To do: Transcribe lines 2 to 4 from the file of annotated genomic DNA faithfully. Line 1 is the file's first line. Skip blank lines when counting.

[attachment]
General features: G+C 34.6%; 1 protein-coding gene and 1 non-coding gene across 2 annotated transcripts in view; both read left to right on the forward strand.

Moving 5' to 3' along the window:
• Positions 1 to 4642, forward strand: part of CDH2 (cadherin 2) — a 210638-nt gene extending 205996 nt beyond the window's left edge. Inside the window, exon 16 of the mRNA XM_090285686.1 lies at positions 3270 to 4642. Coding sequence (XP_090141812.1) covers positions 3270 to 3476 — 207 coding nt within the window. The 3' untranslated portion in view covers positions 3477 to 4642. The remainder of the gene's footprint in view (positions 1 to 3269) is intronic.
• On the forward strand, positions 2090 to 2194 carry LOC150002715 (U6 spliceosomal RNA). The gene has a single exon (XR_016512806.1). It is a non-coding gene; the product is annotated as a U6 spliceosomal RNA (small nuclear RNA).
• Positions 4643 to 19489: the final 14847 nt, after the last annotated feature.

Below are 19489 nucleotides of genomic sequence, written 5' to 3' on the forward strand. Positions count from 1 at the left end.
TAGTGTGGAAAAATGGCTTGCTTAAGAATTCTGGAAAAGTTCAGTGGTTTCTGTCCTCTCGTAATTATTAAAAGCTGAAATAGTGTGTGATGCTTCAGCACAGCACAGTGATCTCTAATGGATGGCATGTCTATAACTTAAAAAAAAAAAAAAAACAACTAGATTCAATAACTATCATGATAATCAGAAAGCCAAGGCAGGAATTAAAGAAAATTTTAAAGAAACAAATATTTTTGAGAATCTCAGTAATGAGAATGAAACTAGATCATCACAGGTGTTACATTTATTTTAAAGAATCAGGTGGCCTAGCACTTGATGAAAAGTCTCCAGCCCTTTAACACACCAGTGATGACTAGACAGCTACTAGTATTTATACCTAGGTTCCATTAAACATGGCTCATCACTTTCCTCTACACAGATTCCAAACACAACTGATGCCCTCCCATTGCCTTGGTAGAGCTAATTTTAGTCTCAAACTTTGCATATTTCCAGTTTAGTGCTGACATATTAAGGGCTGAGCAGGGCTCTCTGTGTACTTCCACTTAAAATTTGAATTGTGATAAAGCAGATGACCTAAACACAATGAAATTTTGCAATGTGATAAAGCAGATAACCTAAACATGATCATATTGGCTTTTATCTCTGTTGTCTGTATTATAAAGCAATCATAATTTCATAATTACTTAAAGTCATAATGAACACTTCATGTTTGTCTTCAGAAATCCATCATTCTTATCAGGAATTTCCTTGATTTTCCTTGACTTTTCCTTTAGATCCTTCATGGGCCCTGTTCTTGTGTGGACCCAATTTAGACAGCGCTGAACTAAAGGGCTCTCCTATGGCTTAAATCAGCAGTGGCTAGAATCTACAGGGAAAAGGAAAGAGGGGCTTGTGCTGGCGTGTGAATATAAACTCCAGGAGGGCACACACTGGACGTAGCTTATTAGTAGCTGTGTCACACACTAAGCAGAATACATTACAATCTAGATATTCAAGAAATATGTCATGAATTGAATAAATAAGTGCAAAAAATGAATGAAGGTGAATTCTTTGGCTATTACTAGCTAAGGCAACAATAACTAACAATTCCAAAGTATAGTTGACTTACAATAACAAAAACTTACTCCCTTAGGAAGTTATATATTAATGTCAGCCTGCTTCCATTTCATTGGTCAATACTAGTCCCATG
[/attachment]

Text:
Moving 5' to 3' along the window:
• Positions 1 to 4642, forward strand: part of CDH2 (cadherin 2) — a 210638-nt gene extending 205996 nt beyond the window's left edge. Inside the window, exon 16 of the mRNA XM_090285686.1 lies at positions 3270 to 4642. Coding sequence (XP_090141812.1) covers positions 3270 to 3476 — 207 coding nt within the window. The 3' untranslated portion in view covers positions 3477 to 4642. The remainder of the gene's footprint in view (positions 1 to 3269) is intronic.
• On the forward strand, positions 2090 to 2194 carry LOC150002715 (U6 spliceosomal RNA). The gene has a single exon (XR_016512806.1). It is a non-coding gene; the product is annotated as a U6 spliceosomal RNA (small nuclear RNA).